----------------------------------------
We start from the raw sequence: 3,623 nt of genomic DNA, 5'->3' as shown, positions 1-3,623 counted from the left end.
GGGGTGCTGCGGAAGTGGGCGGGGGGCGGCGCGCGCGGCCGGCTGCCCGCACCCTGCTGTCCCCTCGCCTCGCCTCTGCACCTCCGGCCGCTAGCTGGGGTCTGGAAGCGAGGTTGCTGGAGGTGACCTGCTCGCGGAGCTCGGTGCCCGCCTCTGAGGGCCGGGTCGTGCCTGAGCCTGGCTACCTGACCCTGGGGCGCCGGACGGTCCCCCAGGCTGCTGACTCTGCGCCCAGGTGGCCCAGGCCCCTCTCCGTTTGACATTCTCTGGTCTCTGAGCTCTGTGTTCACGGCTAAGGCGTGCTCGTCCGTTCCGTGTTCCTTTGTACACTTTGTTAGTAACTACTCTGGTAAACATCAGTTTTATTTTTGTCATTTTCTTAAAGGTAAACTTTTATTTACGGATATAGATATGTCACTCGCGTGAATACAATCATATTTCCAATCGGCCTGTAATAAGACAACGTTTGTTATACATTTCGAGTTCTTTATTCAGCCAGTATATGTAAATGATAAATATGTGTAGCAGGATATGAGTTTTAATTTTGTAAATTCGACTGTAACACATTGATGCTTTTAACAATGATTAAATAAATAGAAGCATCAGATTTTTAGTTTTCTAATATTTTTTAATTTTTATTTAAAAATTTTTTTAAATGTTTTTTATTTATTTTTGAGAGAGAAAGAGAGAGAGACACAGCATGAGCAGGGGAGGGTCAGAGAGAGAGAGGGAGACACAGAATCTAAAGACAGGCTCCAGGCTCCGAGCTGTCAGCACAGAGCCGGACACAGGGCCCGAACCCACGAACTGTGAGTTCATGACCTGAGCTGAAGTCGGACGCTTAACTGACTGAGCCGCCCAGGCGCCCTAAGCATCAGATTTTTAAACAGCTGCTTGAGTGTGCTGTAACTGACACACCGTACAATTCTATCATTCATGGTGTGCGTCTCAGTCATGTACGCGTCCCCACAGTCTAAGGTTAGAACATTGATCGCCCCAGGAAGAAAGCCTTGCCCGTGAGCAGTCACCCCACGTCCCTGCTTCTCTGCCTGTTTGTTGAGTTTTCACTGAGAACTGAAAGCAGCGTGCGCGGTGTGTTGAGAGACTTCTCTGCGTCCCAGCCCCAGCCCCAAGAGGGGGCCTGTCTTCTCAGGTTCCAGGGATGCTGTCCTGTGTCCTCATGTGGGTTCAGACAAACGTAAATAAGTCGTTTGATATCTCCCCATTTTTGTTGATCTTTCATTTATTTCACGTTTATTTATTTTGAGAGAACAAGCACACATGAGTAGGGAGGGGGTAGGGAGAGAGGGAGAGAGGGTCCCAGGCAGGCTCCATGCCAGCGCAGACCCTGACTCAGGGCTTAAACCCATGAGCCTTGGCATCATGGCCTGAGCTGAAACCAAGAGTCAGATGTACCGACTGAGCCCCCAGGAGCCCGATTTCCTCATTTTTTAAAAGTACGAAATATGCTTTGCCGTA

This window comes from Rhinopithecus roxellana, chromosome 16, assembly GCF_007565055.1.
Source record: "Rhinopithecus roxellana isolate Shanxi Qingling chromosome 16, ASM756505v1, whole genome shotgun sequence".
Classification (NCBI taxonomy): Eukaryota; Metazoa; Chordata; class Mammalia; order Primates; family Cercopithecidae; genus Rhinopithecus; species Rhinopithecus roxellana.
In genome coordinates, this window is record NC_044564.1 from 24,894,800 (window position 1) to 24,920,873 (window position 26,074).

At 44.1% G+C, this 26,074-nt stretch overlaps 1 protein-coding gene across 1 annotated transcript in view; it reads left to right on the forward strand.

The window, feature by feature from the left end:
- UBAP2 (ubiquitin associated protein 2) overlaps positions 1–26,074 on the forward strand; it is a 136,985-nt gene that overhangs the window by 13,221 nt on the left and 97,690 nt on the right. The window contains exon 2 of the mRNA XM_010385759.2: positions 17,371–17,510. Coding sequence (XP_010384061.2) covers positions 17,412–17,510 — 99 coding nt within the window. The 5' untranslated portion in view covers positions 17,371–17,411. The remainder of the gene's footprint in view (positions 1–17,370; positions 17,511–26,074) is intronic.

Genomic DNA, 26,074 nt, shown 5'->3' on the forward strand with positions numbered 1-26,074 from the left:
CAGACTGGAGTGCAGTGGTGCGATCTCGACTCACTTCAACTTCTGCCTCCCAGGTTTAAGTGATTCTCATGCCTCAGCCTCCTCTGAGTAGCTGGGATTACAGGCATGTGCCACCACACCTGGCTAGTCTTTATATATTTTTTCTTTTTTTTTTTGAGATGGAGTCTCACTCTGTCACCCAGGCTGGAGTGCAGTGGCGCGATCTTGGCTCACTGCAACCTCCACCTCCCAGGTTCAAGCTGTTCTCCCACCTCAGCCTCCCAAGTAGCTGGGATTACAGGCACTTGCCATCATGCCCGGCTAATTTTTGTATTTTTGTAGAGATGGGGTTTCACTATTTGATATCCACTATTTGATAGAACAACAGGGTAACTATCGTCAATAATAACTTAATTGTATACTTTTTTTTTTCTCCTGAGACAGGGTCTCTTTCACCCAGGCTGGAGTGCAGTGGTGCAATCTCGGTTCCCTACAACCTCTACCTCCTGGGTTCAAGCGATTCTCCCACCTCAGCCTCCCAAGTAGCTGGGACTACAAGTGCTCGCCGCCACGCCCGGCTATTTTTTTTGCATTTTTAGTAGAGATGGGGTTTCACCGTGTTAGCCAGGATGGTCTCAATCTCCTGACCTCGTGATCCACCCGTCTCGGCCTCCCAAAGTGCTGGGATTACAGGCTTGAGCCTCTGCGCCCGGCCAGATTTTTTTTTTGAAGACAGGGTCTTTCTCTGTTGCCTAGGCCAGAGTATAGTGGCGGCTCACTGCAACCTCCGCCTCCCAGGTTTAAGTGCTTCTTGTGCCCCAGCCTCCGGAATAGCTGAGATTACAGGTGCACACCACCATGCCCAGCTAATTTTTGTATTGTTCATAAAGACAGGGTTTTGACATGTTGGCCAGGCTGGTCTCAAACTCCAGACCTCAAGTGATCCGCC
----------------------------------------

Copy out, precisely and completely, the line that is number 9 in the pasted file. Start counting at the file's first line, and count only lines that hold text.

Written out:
- UBAP2 (ubiquitin associated protein 2) overlaps positions 1–26,074 on the forward strand; it is a 136,985-nt gene that overhangs the window by 13,221 nt on the left and 97,690 nt on the right. The window contains exon 2 of the mRNA XM_010385759.2: positions 17,371–17,510. Coding sequence (XP_010384061.2) covers positions 17,412–17,510 — 99 coding nt within the window. The 5' untranslated portion in view covers positions 17,371–17,411. The remainder of the gene's footprint in view (positions 1–17,370; positions 17,511–26,074) is intronic.